Follow us on Social Media

https://www.instagram.com/theshipslogg/ https://twitter.com/CaptainsHangout mailto:theshipslogg@gmail.com

Should I Document My Boat?




Recently, a friend of mine came across a PWC floating aimlessly in the no wake zone of her marina.  She checked with the marina and they could not identify the owner.  She then reported the found vessel to the DNR and found that there was no record of ownership there either.  The problem was that the registration had expired and along with it, any record of ownership.  The officer asked her if she would like to claim the vessel herself.  Yup! To her astonishment, at that point, all she had to do was pay the fee to register the vessel in her name and she could legally take ownership.


How is this possible?   Truth be told, this won’t happen in most states, but it can and did in Georgia.  It could also happen in 14 other states.  There are currently 15 states in the US that do not title boats.  This means that the only thing legally tying you to your beloved watercraft is the state registration. Let the registration expire and technically, you can’t show legal ownership.   Worse yet, imagine your precious baby being stolen and then taken to another state where the crook can easily title it in their name with a fake bill of sale because there was no previous title!  Although not common, it has happened.  By the way, the fifteen states that do not title boats are as follows: Alaska, Arizona, Arkansas, Colorado, Connecticut, Delaware, Georgia, Hawaii, Kansas, Louisiana, Maine, New Hampshire, North Dakota, Tennessee and Wyoming.  If you keep your boat in one of these states, you should be concerned. 

So how do we prevent this?  The best way to overcome the obstacles of not having vessels titled in your state is to document your vessel.  Commercial vessels are required to be documented but with recreational vessels, it is optional.  What is vessel documentation?  A documented vessel is registered with the US Government via the Coast Guard.  The registration is recognized anywhere in the country and is also recognized when cruising abroad.  To more simply put it, it is like a title issued by the federal government.  In addition to the advantages of title assurance on the vessel, documentation also facilitates clearance through customs when sailing into foreign waters and some lenders may even require documentation of a vessel before agreeing to finance it in order to ensure the title is secure.  This is because the Coast Guard has more stringent requirements for titling vessels than most states do.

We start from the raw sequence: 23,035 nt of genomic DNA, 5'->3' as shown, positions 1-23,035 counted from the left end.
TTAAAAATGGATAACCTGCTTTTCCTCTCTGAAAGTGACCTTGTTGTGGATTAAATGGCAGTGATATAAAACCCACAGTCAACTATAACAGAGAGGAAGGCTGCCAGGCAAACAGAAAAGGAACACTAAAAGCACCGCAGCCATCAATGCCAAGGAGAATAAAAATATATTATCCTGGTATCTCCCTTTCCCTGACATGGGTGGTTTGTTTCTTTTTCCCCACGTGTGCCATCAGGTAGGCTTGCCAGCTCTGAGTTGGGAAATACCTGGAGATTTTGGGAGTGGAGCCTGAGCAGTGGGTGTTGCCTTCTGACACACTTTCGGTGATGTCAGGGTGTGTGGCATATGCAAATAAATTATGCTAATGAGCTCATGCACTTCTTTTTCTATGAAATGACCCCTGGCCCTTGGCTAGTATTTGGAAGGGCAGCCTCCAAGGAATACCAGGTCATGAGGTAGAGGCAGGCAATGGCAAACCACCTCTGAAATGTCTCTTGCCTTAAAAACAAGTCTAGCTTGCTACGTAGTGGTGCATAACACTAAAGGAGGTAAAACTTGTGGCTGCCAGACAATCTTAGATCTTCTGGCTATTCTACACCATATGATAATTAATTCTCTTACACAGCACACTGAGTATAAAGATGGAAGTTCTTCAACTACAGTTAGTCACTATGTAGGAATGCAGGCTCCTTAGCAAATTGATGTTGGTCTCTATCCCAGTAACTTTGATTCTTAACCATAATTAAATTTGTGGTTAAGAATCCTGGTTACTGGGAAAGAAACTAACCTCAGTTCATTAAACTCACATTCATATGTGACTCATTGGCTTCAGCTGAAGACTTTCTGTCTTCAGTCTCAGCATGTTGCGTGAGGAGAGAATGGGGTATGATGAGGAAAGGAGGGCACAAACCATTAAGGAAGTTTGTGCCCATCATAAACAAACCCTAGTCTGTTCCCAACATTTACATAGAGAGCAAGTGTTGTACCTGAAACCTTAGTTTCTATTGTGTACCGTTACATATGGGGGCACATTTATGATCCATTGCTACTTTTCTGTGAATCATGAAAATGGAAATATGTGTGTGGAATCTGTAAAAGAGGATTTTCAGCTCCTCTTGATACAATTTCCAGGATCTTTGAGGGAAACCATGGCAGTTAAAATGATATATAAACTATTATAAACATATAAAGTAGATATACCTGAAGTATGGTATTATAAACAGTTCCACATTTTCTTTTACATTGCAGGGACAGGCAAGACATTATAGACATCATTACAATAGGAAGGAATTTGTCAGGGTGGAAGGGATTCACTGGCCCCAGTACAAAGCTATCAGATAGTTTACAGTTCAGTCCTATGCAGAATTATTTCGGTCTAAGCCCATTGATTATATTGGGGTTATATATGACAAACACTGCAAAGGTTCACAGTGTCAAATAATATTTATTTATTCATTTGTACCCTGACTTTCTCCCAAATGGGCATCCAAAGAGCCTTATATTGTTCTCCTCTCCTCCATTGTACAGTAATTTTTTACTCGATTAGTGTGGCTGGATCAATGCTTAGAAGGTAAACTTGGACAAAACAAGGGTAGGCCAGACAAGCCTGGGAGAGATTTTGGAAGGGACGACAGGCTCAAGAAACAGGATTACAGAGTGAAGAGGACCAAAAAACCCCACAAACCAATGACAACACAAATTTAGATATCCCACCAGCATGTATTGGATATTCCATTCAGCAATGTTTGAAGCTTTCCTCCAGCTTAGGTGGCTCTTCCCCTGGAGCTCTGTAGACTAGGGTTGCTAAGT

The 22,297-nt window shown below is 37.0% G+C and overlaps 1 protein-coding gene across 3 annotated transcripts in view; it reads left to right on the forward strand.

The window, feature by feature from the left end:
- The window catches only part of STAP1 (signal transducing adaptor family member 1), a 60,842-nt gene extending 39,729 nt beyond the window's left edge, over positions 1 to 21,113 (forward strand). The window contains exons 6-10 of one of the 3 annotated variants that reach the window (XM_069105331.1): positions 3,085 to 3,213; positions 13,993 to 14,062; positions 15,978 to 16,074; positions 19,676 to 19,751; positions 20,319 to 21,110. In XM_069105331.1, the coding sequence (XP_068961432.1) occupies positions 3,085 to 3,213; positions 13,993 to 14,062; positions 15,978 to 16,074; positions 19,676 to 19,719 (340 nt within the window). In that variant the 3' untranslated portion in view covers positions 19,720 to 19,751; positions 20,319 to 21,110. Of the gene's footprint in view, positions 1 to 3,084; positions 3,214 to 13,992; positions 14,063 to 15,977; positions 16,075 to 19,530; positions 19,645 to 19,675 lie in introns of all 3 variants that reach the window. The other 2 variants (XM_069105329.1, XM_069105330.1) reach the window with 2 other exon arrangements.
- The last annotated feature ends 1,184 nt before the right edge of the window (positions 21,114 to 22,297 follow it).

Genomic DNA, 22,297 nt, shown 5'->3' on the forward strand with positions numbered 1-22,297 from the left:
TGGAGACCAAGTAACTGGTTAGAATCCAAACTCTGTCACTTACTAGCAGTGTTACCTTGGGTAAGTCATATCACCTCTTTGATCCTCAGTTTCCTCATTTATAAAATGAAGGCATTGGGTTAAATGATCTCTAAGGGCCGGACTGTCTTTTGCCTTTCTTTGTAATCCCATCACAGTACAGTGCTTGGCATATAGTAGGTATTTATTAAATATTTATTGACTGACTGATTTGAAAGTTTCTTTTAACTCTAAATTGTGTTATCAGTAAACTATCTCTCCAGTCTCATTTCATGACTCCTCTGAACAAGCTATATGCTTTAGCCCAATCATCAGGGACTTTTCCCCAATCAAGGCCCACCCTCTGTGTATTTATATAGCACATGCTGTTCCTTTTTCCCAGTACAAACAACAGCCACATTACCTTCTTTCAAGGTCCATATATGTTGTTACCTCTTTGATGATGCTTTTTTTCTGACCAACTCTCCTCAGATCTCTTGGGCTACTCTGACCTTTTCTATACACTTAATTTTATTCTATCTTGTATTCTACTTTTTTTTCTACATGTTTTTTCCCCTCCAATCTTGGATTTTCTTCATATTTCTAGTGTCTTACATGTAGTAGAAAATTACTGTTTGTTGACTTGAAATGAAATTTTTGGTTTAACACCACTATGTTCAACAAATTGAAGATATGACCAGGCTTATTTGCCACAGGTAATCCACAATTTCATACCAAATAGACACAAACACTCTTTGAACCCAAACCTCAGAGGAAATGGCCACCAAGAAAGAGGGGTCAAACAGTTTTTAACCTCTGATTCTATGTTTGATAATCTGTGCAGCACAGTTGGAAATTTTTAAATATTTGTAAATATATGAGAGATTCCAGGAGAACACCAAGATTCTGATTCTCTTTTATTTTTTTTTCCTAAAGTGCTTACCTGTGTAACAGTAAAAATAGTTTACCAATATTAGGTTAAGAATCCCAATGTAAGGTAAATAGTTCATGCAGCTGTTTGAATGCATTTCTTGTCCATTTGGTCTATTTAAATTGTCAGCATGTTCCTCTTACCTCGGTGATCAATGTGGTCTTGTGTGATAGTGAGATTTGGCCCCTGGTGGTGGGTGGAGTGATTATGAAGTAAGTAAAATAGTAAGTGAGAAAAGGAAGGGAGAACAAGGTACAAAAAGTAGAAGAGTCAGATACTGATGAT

Certificates of Documentation are issued by the US Coast Guard

Now before you get all excited about running out and documenting your vessel, there are some things you need to know:
  • 1       Only vessels wholly owned by US citizens may be documented
  • 2       The vessel must be 5 net tons or more.  (This does not refer to the weight of the vessel but rather its capacity.  Typically, any vessel 26 feet or more in length will qualify.  Yes, I know this rules PWC’s and therefore would not have changed the story of the lost PWC.)
  • 3       The name of the vessel shall not exceed 33 characters and must not be identical to any words used to solicit assistance at sea.  The name also cannot contain any lewd or obscene language.  This is because documented vessels legally identified by their name, hailing port and documentation number.  This also means that after the vessel is documented, its name cannot be changed without notifying the US Coast Guard Documentation Office.
  • 4       Initial documentation will require verification of ownership of the vessel and the documentation office will perform a full title search before it is approved.  This can be a few hundred dollars depending on the vessel’s history.  After that, renewals for recreational vessels are less than $30 per year. 
Once your vessel is issued a documentation number, it should be displayed on the interior of the vessel for identification.


If your vessel meets the above requirements, the documentation process can be rather simple.  While there are several agencies that will gladly submit the paperwork for you for an additional fee, Using them is really not necessary and one can easily do it at the National Vessel Documentation Center Website - https://www.dco.uscg.mil/Our-Organization/Deputy-for-Operations-Policy-and-Capabilities-DCO-D/National-Vessel-Documentation-Center/